AI should not completely replace real-life mentors, but the Talk to Books program could help to supplement initiatives and help employees boost their critical thinking.
As technology evolves, there are more ways of teaching your employees the key skills they require. In turn, this will develop their abilities and improve their working behaviors. It’s vital that HR departments keep abreast of the changing landscape and harness advances in technology to benefit both their staff and the business as a whole.
A new tool from Google could be the answer
That is where a new tool developed by Google could be particularly useful. A new mentor released by the search engine giant could be the answer to what has been missing from the way you develop talent and make the most of its potential.
What may be surprising is that this new technology relies on real books as opposed to keyword matching. Talk to Books allows the user to ask a question and then provides a solution by finding passages in the books that contain the answer. This allows the knowledge in print books readily available and accessible in a digital world.
How does Talk to Books work?
It works through semantic analysis and machine learning, allowing it to review hundreds of thousands of books in just seconds. What this means in practice is that intelligent responses are provided to complex questions very quickly.
These are likely to be queries that include subordinate clauses and concepts that are more difficult to pin down through a standard Google search.
Are there any examples of it in action?
Sean Wise had a go with Talk to Books for inc.com. He asked it “How can I get promoted at work?” and gained a number of responses. These included:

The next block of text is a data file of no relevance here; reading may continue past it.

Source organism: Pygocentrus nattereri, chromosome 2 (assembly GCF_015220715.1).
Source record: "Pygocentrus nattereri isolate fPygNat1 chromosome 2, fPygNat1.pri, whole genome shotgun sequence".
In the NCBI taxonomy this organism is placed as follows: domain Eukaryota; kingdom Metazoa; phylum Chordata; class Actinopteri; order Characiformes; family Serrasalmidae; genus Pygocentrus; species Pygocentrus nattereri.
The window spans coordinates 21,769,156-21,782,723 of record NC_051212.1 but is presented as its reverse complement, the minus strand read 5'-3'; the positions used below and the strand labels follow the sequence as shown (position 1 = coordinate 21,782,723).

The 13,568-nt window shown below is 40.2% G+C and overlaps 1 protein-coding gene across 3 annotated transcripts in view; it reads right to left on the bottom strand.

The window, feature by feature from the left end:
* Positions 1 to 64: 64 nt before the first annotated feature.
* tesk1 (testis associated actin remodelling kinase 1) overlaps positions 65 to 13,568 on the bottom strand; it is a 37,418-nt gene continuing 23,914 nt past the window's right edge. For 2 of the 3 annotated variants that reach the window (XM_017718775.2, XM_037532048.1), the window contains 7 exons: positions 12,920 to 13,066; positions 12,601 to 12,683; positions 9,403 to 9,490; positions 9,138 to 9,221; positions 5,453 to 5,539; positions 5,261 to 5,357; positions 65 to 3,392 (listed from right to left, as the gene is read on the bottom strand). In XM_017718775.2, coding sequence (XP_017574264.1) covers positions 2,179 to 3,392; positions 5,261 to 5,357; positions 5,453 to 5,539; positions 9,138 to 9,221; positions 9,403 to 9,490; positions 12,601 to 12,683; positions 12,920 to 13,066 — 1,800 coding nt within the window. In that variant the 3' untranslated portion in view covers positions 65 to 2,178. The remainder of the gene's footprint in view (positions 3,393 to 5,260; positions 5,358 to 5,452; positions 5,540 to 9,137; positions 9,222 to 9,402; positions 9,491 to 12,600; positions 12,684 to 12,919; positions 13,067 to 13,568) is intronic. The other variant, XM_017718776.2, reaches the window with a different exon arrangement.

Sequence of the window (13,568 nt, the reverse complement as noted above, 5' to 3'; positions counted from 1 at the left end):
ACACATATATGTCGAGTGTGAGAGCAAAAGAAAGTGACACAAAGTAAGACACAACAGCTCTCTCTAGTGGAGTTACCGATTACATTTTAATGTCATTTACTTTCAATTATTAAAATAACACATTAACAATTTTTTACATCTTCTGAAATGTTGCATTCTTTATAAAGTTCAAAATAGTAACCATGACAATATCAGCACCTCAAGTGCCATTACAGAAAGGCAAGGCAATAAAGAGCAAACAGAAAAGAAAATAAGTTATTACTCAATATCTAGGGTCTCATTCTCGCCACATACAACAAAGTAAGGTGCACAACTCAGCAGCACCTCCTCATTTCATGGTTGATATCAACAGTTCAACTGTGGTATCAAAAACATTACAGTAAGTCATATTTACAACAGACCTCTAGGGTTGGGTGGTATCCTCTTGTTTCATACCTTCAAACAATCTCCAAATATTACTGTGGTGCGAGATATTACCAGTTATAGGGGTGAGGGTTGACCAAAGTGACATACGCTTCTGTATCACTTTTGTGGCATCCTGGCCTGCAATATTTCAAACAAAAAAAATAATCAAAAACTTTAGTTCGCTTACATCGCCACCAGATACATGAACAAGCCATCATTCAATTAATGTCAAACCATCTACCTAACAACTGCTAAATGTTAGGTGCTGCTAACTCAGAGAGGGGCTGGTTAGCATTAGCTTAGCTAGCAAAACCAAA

“If you work hard, well, and are reliable, you will get promoted.”
“If you're at a company with a career ladder, sitting down with your manager and asking her what areas you need to focus on to get promoted is usually a good idea if you are actively seeking a promotion."
The system also asked Wise a question of its own: “Do you know how your work fits together into the larger operations of your company?” This is a good way to further the learning curve of an individual and make them think for themselves. It’s not as simple as taking the information from Talk to Books, as the mentee must interpret it themselves to fit the context.
It wasn’t finished there either, just like any good tutor, the program recommended some further reading for the mentee. It suggested Wise take a look at The Manager's Path & HBR's Guide to Performance Management to get where he wants to be in his career.
How does this compare to traditional mentoring?
The chances are that a good mentor would have provided similar answers to their mentee, but that would have taken time out of their working day. Not only that, but it would have taken HR a reasonable amount of time to find the right person for the mentoring situation, as well as synchronizing everyone’s calendars to find a space that worked.
Some companies may not have the right staff in-house to provide such support either. There are many cases when new employees go beyond the skillset of those they replaced or that the job simply didn’t exist in the past, as the world of work is evolving so quickly.
Why mentoring is important
A good mentor will help guide their mentee in the right direction, offering them the value of their experience. As well as teaching them some of the lessons they have learned, they will help them to find the resources they need to further their understanding of the profession they are in. This is an area where Talk to Books excels.
Does Talk to Books have limitations?
While AI is not the answer to all of the learning challenges a company may face when aiming to develop its talent’s skillset, it certainly has the potential to be a game changer. A genuine connection developed over time between two people in face-to-face meetings is invaluable, but sometimes just not achievable.
Can businesses have the best of both worlds?
Using real-life mentors and Talk to Books in conjunction with each other could represent the optimum situation for developing employees’ critical thinking. The mentor could even split their time between two members of staff, while AI picks up where they left off, recommends texts and helps answers to be found to pressing questions.
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